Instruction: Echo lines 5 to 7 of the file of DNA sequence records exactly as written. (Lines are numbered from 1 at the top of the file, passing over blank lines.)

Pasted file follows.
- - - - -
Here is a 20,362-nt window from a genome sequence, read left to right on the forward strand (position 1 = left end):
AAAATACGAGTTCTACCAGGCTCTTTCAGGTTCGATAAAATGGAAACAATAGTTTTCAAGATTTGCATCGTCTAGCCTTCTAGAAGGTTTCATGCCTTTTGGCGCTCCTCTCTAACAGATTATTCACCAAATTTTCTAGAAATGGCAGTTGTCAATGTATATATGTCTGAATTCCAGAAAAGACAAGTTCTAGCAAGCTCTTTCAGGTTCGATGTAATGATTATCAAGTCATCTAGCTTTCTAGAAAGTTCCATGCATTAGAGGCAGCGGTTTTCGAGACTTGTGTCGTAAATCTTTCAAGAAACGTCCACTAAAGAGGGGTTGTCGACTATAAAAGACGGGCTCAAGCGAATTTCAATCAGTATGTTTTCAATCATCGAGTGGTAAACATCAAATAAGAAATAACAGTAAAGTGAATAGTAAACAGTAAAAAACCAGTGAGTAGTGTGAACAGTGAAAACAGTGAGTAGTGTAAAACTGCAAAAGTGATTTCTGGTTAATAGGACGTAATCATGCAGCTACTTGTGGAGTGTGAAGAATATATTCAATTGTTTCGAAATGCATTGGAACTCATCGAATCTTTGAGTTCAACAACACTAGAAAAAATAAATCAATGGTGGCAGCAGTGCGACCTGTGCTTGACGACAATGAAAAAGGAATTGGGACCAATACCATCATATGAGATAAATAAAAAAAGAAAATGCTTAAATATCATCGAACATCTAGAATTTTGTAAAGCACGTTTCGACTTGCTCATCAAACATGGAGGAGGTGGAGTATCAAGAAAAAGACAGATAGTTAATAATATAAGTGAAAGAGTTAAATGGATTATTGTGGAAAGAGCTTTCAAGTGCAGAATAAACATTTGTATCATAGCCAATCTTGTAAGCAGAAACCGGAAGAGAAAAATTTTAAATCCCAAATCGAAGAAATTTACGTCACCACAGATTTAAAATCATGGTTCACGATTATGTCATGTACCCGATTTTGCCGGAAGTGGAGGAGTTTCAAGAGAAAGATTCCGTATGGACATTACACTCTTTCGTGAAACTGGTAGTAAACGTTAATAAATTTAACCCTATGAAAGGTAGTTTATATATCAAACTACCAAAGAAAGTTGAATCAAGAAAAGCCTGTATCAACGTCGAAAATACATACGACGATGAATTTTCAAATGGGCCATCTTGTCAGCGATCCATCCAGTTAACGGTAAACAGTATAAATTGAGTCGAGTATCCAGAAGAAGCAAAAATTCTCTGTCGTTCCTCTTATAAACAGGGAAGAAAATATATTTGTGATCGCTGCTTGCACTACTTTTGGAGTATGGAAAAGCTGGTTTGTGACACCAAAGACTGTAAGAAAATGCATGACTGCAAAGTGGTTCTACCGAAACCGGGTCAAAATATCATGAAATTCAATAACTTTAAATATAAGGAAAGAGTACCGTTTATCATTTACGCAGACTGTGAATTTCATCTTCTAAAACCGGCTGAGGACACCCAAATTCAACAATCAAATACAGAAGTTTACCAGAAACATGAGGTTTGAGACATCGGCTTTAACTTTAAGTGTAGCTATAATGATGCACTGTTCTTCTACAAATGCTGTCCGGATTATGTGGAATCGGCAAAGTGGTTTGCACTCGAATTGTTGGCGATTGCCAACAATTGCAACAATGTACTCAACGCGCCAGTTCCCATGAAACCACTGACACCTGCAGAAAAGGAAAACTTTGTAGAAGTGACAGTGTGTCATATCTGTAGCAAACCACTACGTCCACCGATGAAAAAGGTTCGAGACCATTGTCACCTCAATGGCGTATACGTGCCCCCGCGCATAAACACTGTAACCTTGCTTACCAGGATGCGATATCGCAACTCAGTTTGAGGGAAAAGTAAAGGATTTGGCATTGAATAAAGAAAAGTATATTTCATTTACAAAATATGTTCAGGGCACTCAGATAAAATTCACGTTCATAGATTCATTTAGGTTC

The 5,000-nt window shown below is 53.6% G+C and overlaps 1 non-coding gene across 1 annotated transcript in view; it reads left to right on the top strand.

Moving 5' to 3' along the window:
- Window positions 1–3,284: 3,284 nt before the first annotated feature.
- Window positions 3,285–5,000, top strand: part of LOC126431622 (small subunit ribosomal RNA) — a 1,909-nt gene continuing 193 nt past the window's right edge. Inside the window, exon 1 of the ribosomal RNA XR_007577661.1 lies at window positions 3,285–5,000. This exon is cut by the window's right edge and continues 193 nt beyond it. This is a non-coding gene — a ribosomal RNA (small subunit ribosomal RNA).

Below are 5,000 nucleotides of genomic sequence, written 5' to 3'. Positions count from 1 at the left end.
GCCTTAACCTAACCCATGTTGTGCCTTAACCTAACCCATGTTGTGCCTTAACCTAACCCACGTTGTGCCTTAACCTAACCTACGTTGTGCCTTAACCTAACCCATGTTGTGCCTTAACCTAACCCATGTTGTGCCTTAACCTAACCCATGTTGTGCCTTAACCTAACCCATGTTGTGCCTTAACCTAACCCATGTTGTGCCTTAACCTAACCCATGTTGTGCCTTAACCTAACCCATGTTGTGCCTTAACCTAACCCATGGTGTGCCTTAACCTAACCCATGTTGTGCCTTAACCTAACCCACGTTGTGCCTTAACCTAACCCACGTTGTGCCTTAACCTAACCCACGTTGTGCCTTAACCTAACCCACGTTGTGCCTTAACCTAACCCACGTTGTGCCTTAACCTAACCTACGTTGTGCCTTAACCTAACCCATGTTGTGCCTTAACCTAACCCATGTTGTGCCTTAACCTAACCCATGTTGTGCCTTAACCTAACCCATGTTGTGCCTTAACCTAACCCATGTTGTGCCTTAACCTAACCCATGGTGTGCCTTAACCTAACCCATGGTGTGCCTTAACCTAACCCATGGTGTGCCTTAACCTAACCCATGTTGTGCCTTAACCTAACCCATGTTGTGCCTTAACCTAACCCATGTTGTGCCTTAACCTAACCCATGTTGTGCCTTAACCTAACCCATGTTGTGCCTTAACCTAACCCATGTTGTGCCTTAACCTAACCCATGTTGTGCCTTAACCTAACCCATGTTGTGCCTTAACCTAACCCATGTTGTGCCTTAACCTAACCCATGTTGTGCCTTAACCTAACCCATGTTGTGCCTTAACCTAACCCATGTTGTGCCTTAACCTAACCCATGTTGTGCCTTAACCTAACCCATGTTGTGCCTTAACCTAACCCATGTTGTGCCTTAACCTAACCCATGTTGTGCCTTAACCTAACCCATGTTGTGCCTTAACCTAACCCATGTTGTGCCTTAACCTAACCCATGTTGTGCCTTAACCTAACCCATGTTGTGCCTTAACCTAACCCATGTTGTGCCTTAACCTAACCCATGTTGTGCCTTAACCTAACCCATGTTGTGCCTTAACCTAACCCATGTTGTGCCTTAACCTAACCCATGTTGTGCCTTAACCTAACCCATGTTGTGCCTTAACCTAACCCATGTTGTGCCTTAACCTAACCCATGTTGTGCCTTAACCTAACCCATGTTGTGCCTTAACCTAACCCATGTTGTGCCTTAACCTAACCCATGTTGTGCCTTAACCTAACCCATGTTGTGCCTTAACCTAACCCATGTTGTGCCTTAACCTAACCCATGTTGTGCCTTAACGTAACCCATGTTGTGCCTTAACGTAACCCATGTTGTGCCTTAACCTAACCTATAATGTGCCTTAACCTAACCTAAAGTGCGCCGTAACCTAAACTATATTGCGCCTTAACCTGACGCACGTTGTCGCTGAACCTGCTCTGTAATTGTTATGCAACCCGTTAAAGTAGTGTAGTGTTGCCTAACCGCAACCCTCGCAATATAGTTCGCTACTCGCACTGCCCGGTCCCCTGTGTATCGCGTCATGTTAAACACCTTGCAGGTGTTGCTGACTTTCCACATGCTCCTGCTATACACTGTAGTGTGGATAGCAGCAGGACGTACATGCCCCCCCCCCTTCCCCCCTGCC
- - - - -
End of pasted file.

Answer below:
- Window positions 1–3,284: 3,284 nt before the first annotated feature.
- Window positions 3,285–5,000, top strand: part of LOC126431622 (small subunit ribosomal RNA) — a 1,909-nt gene continuing 193 nt past the window's right edge. Inside the window, exon 1 of the ribosomal RNA XR_007577661.1 lies at window positions 3,285–5,000. This exon is cut by the window's right edge and continues 193 nt beyond it. This is a non-coding gene — a ribosomal RNA (small subunit ribosomal RNA).

Below are 5,000 nucleotides of genomic sequence, written 5' to 3'. Positions count from 1 at the left end.